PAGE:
Health Survivor: 'Health Reality' Profile Series Pt. 1

Health Survivors: 'Health Reality' Profile Series Pt. 1

This month, we are highlighting three behavior change profiles identified in the IFIC Foundation 2014 Food & Health Survey. Earlier this year, the Survey revealed consumers are increasingly considering healthfulness when purchasing foods and beverages. This growing interest in the healthfulness of foods and beverages is evident of a trend among Americans to improve their dietary habits. In order to further understand consumers’ motivations, additional analysis was conducted to segment the data based on stages of behavior change. This week will focus on Health Survivors, those who did not report making any dietary changes, but may be thinking about it.

More on the Health Reality Profiles Project


Who are (Health) Survivors?

According to the Survey, compared to Health Apprentices and American Health Idols, Survivors are:

  • Younger, on average
  • Higher rate of less than high school education
  • Higher rate of males
  • More likely to be single
  • More likely to be not doing anything regarding their weight
  • Less likely to plan for all meal occasions or use planning tools
  • Generally not talking about food and beverage choices, or even thinking about issues related to food
  • Less likely to think about calories
  • Less likely to use nutrition information when eating out

Do any of these characteristics describe you? Let Food Insight know!


Dear Survivors...

So you’re out there surviving- juggling life’s many priorities. It can be difficult to devote the time and effort necessary to improve your diet.  The good news is, it’s never too late to begin thinking about making some changes or preparing yourself to do so when the time is right!

You’re not alone as a Survivor. Approximately 7% of Americans fall into this group, according to the IFIC Foundation’s 2014 Food and Health Survey. Survivors may be in different stages individually. Some may not be thinking about the healthfulness of their foods at all. On the other hand, some may be thinking about their diet, but have yet to make any changes. The question is what motivates you to move to the next stage?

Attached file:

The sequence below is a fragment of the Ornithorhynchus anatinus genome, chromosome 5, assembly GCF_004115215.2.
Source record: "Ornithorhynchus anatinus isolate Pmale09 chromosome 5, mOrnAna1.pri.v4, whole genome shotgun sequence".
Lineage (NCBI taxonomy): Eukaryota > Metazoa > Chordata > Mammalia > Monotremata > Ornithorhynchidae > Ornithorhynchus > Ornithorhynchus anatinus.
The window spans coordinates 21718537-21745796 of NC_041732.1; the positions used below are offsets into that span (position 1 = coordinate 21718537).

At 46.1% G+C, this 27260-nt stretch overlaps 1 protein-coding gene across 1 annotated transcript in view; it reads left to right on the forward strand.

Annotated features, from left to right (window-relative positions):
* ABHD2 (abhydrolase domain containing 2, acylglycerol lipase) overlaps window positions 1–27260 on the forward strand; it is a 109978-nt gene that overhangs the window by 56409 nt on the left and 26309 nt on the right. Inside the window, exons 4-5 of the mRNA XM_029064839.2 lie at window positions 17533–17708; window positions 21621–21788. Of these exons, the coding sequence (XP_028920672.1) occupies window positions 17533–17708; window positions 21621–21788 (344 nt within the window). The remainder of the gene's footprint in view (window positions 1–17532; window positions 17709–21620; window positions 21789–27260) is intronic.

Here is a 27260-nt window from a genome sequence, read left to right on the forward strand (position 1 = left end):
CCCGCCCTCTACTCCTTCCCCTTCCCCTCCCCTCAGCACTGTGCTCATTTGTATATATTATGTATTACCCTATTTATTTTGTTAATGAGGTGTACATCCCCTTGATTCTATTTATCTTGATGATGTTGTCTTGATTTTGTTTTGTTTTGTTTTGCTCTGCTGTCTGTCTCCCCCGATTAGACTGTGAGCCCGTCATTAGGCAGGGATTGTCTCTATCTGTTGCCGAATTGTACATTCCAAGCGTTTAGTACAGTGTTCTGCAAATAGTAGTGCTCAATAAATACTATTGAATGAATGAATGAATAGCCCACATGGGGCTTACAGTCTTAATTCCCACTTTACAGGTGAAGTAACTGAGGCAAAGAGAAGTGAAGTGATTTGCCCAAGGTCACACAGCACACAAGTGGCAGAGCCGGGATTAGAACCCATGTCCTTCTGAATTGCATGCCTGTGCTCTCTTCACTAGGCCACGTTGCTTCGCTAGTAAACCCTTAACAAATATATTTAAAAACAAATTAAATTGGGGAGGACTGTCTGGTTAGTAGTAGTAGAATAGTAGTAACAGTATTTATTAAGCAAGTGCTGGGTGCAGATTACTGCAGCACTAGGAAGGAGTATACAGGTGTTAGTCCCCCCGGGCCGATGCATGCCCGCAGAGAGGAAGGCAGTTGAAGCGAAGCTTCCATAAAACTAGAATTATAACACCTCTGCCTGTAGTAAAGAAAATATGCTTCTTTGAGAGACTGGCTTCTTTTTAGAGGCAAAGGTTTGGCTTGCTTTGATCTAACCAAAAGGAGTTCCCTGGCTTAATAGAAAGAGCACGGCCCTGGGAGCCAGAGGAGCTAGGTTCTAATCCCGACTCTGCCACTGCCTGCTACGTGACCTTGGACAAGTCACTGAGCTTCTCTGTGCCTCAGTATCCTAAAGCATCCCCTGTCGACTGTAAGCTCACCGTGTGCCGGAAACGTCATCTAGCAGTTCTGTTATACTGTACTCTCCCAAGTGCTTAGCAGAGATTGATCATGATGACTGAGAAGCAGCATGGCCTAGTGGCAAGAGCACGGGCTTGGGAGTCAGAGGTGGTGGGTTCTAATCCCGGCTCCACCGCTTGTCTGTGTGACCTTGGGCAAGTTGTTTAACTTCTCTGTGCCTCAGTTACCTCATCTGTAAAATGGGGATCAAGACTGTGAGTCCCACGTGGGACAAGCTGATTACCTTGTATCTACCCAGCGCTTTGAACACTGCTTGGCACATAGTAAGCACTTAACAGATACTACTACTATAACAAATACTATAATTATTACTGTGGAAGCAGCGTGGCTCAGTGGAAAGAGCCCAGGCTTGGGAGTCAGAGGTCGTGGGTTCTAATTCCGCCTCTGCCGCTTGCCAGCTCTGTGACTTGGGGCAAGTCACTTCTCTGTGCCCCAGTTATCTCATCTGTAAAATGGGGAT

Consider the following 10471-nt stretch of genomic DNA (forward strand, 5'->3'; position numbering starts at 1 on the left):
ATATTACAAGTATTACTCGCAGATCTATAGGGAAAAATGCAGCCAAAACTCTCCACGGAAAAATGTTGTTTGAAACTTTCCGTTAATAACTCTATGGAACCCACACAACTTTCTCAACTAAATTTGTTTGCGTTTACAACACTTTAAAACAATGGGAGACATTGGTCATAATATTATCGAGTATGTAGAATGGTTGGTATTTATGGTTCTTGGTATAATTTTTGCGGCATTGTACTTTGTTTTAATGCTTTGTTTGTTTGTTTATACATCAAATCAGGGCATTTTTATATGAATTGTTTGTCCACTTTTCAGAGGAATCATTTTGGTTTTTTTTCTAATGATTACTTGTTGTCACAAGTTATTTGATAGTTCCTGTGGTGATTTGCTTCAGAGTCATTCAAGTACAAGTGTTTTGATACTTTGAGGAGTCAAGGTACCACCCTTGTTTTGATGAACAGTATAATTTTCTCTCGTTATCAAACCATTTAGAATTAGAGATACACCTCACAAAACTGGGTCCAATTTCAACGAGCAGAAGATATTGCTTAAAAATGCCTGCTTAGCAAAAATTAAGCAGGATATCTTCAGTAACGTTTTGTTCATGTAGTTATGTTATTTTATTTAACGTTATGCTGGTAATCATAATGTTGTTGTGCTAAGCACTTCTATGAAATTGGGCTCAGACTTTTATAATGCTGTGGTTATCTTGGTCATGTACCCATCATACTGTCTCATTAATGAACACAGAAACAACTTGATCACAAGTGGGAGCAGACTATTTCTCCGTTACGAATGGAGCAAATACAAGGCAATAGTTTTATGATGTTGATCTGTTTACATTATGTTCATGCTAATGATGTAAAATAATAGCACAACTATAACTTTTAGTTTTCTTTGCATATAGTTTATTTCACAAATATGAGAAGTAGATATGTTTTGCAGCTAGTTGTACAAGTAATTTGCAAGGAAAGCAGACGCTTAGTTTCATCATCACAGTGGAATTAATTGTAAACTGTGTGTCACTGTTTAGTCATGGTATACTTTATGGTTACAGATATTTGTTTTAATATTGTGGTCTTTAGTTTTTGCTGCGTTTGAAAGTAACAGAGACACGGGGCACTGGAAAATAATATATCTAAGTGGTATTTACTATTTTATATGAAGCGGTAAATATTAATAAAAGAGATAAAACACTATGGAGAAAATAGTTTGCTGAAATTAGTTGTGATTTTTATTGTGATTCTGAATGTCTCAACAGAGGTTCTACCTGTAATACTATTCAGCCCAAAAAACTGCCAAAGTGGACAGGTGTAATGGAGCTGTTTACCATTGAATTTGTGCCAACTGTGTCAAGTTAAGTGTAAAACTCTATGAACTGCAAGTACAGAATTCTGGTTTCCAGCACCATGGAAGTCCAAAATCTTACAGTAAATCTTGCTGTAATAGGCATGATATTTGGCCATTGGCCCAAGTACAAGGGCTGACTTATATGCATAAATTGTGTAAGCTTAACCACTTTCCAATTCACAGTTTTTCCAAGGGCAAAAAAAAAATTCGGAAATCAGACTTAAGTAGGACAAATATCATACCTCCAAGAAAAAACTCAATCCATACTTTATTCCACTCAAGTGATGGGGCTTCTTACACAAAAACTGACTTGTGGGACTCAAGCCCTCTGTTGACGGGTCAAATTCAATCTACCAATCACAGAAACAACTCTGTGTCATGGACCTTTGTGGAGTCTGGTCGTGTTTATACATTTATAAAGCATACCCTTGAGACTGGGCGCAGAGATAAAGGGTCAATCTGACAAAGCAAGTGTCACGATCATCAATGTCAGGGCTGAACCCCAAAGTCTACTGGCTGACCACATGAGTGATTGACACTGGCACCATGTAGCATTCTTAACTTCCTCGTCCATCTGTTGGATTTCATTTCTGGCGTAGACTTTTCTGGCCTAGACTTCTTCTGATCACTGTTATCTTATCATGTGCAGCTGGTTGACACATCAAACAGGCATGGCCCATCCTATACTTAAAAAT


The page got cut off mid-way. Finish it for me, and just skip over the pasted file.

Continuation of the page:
Sometimes, we all need a little extra motivation, even Apprentices and Idols. However, as individuals, we are all personally motivated by different factors. The key here is to think about the important things in your life and consider how your diet may impact those things. You can draw a relationship from the healthfulness of your diet to essentially any priority in your life. For example:

  • Work/School: Inadequate nutrition can negatively affect your energy and cognitive performance.
  • Family: You want to spend many happy, healthy years with your family. A healthful diet can add years onto your life.
  • Sports and Exercise: The body of research on sports nutrition has expanded rapidly in the past decade. From macronutrient distribution to supplements and ergogenic aids, researchers are discovering how diet can boost your workouts.
  • Money: Eating healthfully can save you money in the long run by lowering health care-related costs. And there are ways to eat healthfully on a budget, so you can accrue your future savings without sacrificing any money up front.
  • Are you thinking about your diet a little differently now? That’s a good start. Below are more strategies to find some additional motivation.


Becoming a Health Apprentice

Here are some things you can do to put you on the path to becoming a Health Apprentice (and eventually, an American Health Idol!).

  • Research the health risks associated with overconsuming calories and benefits of balancing calorie intake with physical activity.
  • Think about how consuming smaller portions to manage weight will improve your life and the lives of others.
  • Make a personal commitment, such as a contract, to increase fruits and vegetables.
  • Talk to family and friends who have successfully managed their sodium intake about their experience.
  • Recognize that changing your diet can be achieved with perseverance.

Challenge yourself to get motivated! Be sure to share the quiz, behavior change resources, and Food and Health Survey results with your friends and family to see how they stack up!

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